How Groundwater Extraction & Replenishing Causes Surface Deformation & Subsidence


Researchers at Caltech made the animations below which show the seasonal deformation and subsidence of Earth’s surface, respectively,  as a result of groundwater extraction and refilling.

Surface deformation and subsidence of Earth’s surface is measured using Interferometric Synthetic Aperture Radar (ISAR). ISAR is also used for natural hazard assessment. This includes applications to regions of volcanic, tectonic (e.g. faults and mountains), and construction activities.


source: Caltech


Seeking an PhD or R&D job in Remote Sensing for Geophysics or Oceanography|Cherche une Thèse ou une poste R&D en Télédétection ou Géophysique


Seeking a PhD or R&D job in Remote Sensing with applications in Geophysics or Oceanography starting from October 2018. Your help is very much appreciated. You can contact me. Thank you

Je cherche une thèse ou une poste R&D en Télédétection avec des applications en Géophysique ou Océanographie a partir d’Octobre’18. Votre aide est très appréciée. Vous pouvez me contacter. Merci

Insight, a mission to explore Mars’ Interior


So far the only way to get any information about the interior of rocky planets was from the moment of inertia which is related to a planets mass distribution. This only allowed to estimate if a planet has a mantle and what the estimated thicknesses of the core and mantle are. Of course, other (remote sensing) methods like potential (gravity and magnetic) fields can also give more information about a planets interior. However, the only solid way to determine the layer interface and their depth and thicknesses is seismic imaging, a popular technique used to image Earth’s subsurface and interior.

Continue reading

A Close-up Look at a Rare Underwater Eruption


via: Woods Hole scientists took close look at largest underwater volcanic eruption in 100 years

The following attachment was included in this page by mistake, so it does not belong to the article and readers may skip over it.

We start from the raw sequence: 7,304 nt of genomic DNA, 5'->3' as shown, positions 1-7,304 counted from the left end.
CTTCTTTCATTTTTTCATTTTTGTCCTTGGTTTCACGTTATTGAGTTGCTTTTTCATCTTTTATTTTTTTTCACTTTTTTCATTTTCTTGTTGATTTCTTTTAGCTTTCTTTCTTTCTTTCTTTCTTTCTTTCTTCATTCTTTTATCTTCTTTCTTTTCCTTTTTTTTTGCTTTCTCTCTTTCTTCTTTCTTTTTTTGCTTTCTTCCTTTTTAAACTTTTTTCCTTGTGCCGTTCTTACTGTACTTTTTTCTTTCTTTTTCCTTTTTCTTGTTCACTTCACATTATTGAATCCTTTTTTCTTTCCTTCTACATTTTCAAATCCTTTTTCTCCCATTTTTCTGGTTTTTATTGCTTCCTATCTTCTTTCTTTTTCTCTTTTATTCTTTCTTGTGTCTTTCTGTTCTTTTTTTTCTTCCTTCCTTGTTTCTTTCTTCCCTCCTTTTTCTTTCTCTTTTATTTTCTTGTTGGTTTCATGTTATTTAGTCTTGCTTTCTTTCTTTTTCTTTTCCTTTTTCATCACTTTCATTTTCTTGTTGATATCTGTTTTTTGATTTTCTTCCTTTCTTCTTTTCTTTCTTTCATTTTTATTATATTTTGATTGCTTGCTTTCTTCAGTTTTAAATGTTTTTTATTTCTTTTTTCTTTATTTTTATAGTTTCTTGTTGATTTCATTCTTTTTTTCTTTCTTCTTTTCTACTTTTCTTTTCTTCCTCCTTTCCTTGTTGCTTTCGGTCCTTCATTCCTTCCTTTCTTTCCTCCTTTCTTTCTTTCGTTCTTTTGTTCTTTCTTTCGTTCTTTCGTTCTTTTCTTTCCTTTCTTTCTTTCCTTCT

Borehole NMR – an MRI for Earth’s subsurface


source: Borehole Nuclear Magnetic Resonance (NMR): a valuable tool for environmental site management, doi:10.5066/F73J3BW0, USGS

Python wrappers for the Generic Mapping Tools on the way


An interface for interoperability between the Generic Mapping Tools (GMT), a tool used by geophysicists to create research-quality figures, and Matlab has recently been developed that allows GMT users to interact with Matlab and Matlab users to make use of GMT.

GMT wrappers are currently also being developed for the Python programming language, particularly to be used in the IPython/Jupyter notebook due to an initiative by Leonardo Uieda (and his professor Paul Wessel) whose Postdoc is being funded by the NSF. You can watch his talk at the SciPy 2017 conference below.

Some of the mentioned advantages to which I attest  include:

  • Begin and End statements are introduced to eliminate the need to pipe postscript results into a file in each line of code being written. This also eliminates the need to use the -K and -O flags which keep the file open and updates it, respectively. The -K and -O flags are a major confusion for newcomers to GMT.
  • temporary files are created under the /tmp directory, in Linux, so they will automatically be cleaned once the jupyter notebook is closed or the operating system is rebooted. Moreover, every project will have its own  directory so files from different projects don’t get mixed up.
  • GMT documentation straight in the Jupyter notebook
  • Matplotlib- & Basemap-like behaviour, particularly inline viewing of figures, using
  • Pythonic aliases make the compact GMT flags

To contribute:


Cook, T. (2017), A powerful new tool for research, Eos, 98, Published on 17 July 2017.

Converting Greenhouse Gases to Rocks


One of the ways scientists are attempting to reduce greenhouse gases is to inject these gases into the ground. Specifically, they are testing injecting them, into basalt which is type of igneous rocks usually forming the first (rock) layer (sandwiched between the sedimentary & gabbro layers) in the oceanic crust basalt and in volcanic regions.

The above video features Iceland and its geothermal plants. Iceland is a heaven for geothermal energy as it lies along the Mid-Atlantic Ridge (MAR) (i.e. where Mid-Atlantic ocean floor is spreading apart in opposite directions forming a ridge). Most notably Iceland lies along the V-Shaped Reykjavik ridge (figure below; Google maps) which is part of the Norther MAR.

Continue reading